I met Tom M. Johnson a few years ago while attending the Palm Springs Photo Festival. He had a really solid body of work, completed over many years and relating to a subject he had known since childhood. During the festival, those chosen as slideshow finalists have their work presented at night in the Annenberg Theatre at the Palm Springs Art Museum. This is one of my favorite parts of the entire festival because the attendees know how important this is to the finalists, so when someone has great work the crowd lets them know. Each time Tom has been presented he’s had great work. This year was no exception. The work below is described in the intro to the film. I was intrigued by the project and wanted to share it with you all. Check out his site, linked above, and let him know how you feel.
Paris, a long time ago, a self portrait, the tower. Camera at arms length, shot straight up, low percentage, Leica M4-P, no meter. Just a click. But I got it. I like it.
The first image is the straight print, Kodak Ektalure, the second, developer spread by hand, then flashed, stopped and finally fixed.
This print was in a box, a handmade box, with many other prints, made in a darkroom in San Diego that was literally a cave. Printed underground, hung to dry on a clothesline, like something out of a movie.
I forgot about this print. I forgot about all of these prints. They were left in my smoking hot garage, over the years, through the elements, and a few weeks ago I found them, resurrected them. Saved them.
Even through all the heat, dust, summers, winters, they looked just as I had left them, as if they were brought from a tomb.
I look back on this image with hyper-fond thoughts. I was working for Kodak at this time, mostly in Southern California, but I had convinced them to allow me to attend the Visa festival in Perpignan. We were on our way and stopped over to spend a few days in Paris.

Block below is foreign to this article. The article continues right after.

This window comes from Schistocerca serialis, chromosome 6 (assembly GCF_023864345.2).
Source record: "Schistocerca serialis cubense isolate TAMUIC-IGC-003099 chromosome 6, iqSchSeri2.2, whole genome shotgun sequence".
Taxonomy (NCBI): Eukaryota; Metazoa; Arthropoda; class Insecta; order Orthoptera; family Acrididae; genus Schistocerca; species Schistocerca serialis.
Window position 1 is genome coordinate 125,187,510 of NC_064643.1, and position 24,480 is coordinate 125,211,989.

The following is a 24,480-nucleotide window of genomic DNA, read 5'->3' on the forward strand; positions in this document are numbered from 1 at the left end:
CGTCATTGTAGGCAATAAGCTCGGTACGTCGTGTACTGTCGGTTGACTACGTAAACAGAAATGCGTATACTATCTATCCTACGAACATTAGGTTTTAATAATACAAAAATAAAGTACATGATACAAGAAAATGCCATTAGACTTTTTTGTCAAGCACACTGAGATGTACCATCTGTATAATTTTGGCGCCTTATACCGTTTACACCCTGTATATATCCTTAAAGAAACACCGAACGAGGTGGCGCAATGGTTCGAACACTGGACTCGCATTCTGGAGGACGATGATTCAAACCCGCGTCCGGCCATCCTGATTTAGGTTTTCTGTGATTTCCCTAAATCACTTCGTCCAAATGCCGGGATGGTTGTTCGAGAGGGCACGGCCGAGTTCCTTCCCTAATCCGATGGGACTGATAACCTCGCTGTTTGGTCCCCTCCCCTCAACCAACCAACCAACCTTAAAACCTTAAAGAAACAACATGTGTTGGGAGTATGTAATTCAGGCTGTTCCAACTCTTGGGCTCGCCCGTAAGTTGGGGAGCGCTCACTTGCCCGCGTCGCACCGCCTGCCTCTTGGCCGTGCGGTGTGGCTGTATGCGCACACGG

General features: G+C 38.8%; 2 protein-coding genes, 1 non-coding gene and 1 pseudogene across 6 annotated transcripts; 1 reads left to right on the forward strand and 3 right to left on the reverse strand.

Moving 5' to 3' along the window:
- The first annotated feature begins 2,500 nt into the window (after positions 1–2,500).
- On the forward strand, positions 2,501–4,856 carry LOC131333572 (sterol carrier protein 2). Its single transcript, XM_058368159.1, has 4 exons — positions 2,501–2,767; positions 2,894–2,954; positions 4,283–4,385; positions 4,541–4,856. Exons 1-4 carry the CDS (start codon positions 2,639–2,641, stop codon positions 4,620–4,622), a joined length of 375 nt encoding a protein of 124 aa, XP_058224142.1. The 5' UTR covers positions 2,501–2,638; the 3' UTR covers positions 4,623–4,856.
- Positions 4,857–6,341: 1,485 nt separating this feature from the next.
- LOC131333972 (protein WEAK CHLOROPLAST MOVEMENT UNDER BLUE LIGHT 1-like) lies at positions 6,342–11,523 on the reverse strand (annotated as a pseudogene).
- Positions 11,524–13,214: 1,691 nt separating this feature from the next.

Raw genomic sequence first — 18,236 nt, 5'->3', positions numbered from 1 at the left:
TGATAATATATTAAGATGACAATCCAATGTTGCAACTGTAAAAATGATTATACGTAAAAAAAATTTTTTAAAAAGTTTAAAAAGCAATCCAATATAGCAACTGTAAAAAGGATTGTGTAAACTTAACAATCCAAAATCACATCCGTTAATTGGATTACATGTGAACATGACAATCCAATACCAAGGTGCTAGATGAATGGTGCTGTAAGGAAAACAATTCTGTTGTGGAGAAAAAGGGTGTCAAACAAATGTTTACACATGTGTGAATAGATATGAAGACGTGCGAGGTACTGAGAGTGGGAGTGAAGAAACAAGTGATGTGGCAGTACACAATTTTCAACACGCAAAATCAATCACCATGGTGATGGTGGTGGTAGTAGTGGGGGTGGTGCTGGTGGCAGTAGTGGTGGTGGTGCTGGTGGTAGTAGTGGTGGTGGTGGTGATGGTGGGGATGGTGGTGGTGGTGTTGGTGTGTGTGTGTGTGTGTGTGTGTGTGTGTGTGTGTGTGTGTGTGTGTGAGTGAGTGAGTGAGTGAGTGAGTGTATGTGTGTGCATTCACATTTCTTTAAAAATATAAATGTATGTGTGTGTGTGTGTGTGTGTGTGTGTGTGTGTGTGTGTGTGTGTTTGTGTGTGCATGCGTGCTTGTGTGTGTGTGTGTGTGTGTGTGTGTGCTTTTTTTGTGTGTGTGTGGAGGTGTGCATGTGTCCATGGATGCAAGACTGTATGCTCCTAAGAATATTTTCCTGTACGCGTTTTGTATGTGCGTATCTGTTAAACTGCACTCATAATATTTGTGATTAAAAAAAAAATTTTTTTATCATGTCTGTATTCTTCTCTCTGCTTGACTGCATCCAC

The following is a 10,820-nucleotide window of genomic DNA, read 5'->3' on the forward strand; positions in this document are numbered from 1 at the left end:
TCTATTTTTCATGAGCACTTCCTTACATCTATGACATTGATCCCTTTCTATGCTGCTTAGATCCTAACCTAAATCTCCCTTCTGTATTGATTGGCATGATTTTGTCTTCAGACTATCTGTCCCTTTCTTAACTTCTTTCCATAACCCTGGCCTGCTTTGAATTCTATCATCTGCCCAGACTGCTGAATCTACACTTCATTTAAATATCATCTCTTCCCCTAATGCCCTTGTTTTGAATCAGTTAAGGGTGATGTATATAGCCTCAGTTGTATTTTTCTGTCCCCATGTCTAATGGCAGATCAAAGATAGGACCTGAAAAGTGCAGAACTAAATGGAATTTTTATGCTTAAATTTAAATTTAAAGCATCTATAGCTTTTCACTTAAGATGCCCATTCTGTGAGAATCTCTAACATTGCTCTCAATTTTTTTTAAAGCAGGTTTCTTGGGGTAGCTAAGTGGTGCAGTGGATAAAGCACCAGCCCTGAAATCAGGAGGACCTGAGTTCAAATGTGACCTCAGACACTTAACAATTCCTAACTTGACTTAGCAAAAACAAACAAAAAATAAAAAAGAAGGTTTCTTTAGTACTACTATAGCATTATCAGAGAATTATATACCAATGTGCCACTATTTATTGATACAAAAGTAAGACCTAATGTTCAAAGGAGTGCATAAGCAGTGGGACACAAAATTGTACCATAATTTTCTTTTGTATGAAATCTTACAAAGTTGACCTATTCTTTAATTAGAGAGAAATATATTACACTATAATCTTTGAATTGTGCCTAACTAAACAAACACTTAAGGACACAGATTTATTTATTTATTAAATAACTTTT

At the time, I could not do any kind of commercial assignment, due to my working with Kodak. So, all I had were my M bodies and my tri-x. Photography was pure. I just shot whatever I felt like shooting, took my time, processed, printed in the darkroom cave.
I remember the shoes I was wearing, a style of sandal I had read about in the LA Times, and one I had seen over the years on my travels, Chupplies, or something along those lines. I had two pair made at an old shoe store in downtown LA, across from the paper. The shoe maker told he mine were the last shoes he would make. After decades he had closed up shop and began working in a factory in Long Beach.
I wore those shoes into the ground, a black pair and tan pair. I loved those shoes. I miss those shoes. I thought I would be able to find them again, but after all these years, nothing.
These images, for me, seem like they are from another life. So much has happened since then. Life seems to be much, much faster, much more filled, but there is much about this past time that I miss.
Paris is still there. I think. I’ve been there since, but don’t have any images I like more than this. Nor do I have any silver prints from the more recent trips. I’m working on that.